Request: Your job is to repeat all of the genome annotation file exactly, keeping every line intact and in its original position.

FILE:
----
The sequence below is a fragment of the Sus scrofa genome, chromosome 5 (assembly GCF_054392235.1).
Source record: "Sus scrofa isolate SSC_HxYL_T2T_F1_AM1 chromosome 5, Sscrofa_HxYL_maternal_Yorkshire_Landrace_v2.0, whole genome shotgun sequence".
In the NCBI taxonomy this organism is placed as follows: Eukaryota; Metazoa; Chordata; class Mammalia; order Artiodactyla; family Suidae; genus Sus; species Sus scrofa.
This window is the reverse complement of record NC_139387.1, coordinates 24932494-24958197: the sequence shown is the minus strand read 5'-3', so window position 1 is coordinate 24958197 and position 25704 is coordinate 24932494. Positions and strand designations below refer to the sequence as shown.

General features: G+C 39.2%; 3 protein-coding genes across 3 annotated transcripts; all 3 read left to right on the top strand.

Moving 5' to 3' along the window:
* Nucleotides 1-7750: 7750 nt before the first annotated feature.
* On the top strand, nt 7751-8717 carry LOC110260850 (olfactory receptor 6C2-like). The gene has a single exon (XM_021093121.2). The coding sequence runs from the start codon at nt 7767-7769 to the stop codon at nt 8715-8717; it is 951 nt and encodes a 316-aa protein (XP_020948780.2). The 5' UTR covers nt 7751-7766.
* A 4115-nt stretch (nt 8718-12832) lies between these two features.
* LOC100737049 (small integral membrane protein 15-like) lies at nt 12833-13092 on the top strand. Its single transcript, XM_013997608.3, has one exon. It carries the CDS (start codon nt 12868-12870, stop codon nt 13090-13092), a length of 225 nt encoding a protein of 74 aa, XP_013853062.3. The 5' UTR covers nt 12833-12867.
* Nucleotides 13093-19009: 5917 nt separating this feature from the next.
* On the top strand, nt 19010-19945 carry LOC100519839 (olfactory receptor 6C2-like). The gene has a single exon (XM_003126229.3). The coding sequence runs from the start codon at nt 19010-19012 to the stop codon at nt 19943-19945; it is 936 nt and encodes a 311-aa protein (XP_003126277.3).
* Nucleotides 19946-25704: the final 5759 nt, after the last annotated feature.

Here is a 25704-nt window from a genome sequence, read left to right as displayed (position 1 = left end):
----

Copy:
The sequence below is a fragment of the Sus scrofa genome, chromosome 5 (assembly GCF_054392235.1).
Source record: "Sus scrofa isolate SSC_HxYL_T2T_F1_AM1 chromosome 5, Sscrofa_HxYL_maternal_Yorkshire_Landrace_v2.0, whole genome shotgun sequence".
In the NCBI taxonomy this organism is placed as follows: Eukaryota; Metazoa; Chordata; class Mammalia; order Artiodactyla; family Suidae; genus Sus; species Sus scrofa.
This window is the reverse complement of record NC_139387.1, coordinates 24932494-24958197: the sequence shown is the minus strand read 5'-3', so window position 1 is coordinate 24958197 and position 25704 is coordinate 24932494. Positions and strand designations below refer to the sequence as shown.

General features: G+C 39.2%; 3 protein-coding genes across 3 annotated transcripts; all 3 read left to right on the top strand.

Moving 5' to 3' along the window:
* Nucleotides 1-7750: 7750 nt before the first annotated feature.
* On the top strand, nt 7751-8717 carry LOC110260850 (olfactory receptor 6C2-like). The gene has a single exon (XM_021093121.2). The coding sequence runs from the start codon at nt 7767-7769 to the stop codon at nt 8715-8717; it is 951 nt and encodes a 316-aa protein (XP_020948780.2). The 5' UTR covers nt 7751-7766.
* A 4115-nt stretch (nt 8718-12832) lies between these two features.
* LOC100737049 (small integral membrane protein 15-like) lies at nt 12833-13092 on the top strand. Its single transcript, XM_013997608.3, has one exon. It carries the CDS (start codon nt 12868-12870, stop codon nt 13090-13092), a length of 225 nt encoding a protein of 74 aa, XP_013853062.3. The 5' UTR covers nt 12833-12867.
* Nucleotides 13093-19009: 5917 nt separating this feature from the next.
* On the top strand, nt 19010-19945 carry LOC100519839 (olfactory receptor 6C2-like). The gene has a single exon (XM_003126229.3). The coding sequence runs from the start codon at nt 19010-19012 to the stop codon at nt 19943-19945; it is 936 nt and encodes a 311-aa protein (XP_003126277.3).
* Nucleotides 19946-25704: the final 5759 nt, after the last annotated feature.

Here is a 25704-nt window from a genome sequence, read left to right as displayed (position 1 = left end):